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In this article, I will write about a familiar-sounding tool I regularly use to prepare custom images for Azure amongst other tasks. Windows 10 comes with the Windows Client Version of Hyper-V with it built-in so there is no need to download anything extra! It is the same Hyper-V you use within the Server but without the cluster features. Here’s how to configure Hyper-V for Windows 10.
Operating System Prerequisites
First, let us check the prerequisites.
Windows 10 Licensing
Not every license of Windows 10 has Hyper-V enabled. Only the following versions are eligible for Windows 10 Hyper-V.
- Windows 10 Professional
- Windows 10 Enterprise
- Windows 10 Education
You can find your installed Windows Version when using PowerShell and following command.
Get-WmiObject -Class Win32_OperatingSystem -Namespace "rootcimv2" | format-list Caption, Version
The screenshot below shows the PowerShell output.
Let us follow up with the hardware prerequisites,
There are two parts to be considered. First the hardware configuration and second the BIOS and UEFI setup.
- 64-bit Processor with Second Level Address Translation (SLAT).
- CPU support for VM Monitor Mode Extension (VT-x on Intel CPU’s).
- Minimum of 4 GB memory. As virtual machines share memory with the Hyper-V host, you will need to provide enough memory to handle the expected virtual workload.
The screenshot shows my system as an example.
BIOS / UEFI Configuration
You need to enable two Options in your system BIOS / UEFI.
- Virtualization Technology – may have a different label depending on the motherboard manufacturer.
- Hardware Enforced Data Execution Prevention.
You can find these options in the CPU Settings of your system. See the screenshot below as an example.
How to check the hardware compatibility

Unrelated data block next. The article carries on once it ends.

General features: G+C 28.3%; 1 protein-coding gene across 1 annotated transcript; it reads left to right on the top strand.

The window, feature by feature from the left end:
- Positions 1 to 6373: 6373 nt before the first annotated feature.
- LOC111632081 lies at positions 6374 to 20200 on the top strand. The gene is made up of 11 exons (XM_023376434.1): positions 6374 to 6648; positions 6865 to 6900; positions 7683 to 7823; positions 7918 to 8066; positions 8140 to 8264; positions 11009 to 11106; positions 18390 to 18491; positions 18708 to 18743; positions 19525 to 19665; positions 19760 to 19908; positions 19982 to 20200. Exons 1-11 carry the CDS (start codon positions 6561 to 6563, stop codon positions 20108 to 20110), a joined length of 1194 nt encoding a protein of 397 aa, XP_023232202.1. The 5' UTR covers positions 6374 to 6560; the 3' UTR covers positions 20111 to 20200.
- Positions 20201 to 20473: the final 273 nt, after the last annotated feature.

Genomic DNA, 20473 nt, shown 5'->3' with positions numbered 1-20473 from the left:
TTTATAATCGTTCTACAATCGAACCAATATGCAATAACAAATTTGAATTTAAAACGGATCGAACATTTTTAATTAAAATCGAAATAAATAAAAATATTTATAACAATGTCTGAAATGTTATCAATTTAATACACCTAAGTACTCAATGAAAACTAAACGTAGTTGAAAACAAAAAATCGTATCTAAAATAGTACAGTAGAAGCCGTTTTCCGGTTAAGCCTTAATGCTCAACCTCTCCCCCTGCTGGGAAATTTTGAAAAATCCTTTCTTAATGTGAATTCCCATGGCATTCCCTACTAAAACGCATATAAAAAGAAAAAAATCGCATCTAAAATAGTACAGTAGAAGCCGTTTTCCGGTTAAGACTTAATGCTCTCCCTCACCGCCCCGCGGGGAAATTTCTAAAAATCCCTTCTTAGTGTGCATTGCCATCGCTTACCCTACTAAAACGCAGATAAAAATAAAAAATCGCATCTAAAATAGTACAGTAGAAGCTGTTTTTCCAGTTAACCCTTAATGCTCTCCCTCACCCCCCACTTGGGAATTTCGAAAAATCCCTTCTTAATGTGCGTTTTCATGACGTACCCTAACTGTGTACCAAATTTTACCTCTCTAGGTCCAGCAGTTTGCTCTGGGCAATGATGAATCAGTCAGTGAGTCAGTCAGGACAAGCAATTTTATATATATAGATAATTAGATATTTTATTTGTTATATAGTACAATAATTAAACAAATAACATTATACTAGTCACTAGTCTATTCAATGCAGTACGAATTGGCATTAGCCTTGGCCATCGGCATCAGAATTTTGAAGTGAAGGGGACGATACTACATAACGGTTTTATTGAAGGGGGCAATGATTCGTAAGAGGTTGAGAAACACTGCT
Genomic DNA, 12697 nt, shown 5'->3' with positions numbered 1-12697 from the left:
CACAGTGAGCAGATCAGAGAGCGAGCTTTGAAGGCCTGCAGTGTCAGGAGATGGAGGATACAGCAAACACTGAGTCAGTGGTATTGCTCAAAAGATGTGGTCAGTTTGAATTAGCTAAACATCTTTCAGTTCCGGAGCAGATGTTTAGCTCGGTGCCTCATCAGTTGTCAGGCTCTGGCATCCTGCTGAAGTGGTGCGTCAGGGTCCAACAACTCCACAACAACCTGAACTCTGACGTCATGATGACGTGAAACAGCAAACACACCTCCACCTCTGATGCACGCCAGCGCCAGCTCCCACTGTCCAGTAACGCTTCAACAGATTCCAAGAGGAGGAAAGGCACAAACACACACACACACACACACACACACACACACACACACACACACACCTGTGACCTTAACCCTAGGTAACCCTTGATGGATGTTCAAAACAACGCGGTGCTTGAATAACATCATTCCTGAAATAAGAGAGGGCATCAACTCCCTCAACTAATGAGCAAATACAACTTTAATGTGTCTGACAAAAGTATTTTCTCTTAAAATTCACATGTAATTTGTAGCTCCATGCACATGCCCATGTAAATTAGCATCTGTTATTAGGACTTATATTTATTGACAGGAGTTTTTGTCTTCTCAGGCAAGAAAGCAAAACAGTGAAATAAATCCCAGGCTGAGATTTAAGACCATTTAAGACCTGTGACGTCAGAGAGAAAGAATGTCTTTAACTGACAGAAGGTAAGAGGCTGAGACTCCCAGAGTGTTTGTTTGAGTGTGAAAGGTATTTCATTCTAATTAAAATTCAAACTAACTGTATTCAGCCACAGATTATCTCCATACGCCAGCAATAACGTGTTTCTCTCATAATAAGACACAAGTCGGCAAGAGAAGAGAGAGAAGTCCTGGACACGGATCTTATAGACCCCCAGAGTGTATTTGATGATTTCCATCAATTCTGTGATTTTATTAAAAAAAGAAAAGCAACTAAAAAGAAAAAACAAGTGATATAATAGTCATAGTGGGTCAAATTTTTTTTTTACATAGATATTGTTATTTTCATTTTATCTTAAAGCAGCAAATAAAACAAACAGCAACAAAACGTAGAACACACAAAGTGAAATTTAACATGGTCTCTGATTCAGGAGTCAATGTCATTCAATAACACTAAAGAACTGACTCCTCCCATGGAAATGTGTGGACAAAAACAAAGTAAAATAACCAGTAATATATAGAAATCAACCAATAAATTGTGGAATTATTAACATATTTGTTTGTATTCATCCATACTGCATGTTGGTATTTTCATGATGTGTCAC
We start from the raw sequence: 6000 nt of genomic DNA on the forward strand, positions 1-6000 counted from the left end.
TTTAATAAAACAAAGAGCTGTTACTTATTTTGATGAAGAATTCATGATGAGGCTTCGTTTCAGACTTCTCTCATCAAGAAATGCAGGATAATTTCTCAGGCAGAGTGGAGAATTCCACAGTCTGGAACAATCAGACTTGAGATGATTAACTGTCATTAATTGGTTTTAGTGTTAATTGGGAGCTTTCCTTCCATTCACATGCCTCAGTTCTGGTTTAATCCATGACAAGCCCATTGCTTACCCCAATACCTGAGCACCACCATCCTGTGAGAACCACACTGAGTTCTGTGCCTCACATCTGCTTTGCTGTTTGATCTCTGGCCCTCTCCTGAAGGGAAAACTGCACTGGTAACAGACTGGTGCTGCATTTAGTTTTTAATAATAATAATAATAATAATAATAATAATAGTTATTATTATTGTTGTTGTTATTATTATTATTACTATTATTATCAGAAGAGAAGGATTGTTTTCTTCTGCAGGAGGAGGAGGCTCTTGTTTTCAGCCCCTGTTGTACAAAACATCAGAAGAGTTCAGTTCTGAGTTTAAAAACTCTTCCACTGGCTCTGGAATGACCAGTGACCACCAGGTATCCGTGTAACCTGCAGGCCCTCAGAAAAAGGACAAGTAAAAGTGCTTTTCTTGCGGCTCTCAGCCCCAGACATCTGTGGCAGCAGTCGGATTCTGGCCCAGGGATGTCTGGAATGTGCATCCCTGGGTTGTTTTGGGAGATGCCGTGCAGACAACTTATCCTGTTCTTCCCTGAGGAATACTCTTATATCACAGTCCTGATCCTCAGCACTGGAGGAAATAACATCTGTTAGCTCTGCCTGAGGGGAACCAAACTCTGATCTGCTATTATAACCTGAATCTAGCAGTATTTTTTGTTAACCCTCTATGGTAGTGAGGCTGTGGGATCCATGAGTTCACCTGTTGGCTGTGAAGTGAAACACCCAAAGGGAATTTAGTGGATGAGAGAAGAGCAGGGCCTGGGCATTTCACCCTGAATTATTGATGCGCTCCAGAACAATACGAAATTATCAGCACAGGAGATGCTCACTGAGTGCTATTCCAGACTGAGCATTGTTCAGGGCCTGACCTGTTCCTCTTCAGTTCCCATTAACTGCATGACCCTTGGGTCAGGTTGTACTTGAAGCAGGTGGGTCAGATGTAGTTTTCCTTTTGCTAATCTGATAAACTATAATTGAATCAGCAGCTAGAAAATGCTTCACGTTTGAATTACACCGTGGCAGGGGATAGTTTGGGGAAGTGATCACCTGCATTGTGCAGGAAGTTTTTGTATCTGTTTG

To verify hardware compatibility in Windows, open the PowerShell and type systeminfo.
If all listed requirements in the output are showing “yes”, your system is compatible with Hyper-V.
How to install Hyper-V in Windows 10
When all hardware and license requirements are met, you can start the installation of Hyper-V in your Windows.
The easiest way is to search for Hyper-V in the Start Menu. It will then point to “Turn On or Off Windows Feature” Window in the Control Panel
Within the context menu, you enable the Hyper-V feature together with the Platform and Management Tools.
Afterward, your system will require a reboot.
After the reboot, you should be able to open the Hyper-V Manager on your system and start to configure Hyper-V.
That’s all you need to do in order to install Hyper-V on your Windows 10 system.
How to disable Hyper-V in Windows
To disable Hyper-V is again pretty simple. You go the back to the “Turn Windows Features on or off” section in the control panel.
Remove the checkmark from the Hyper-V checkbox.
Reboot your Windows System and you are done.
Hyper-V in Windows 10 can be a pretty good tool for some certain administrative or daily task e.g.:
- Spinning up a VM to test certain software
- Using VMs to open suspicious files
- Create an encapsulated work environment on your PC or Notebook when you work from home
- Create custom images for VDI environments like Citrix or Windows Virtual Desktop
- Open backups from VMs and extract certain files
I hope the blogpost will help some of you to become familiar with Hyper-V and the management tools. If there is anything you wish to ask, let me know in the comments below and I’ll get back to you!
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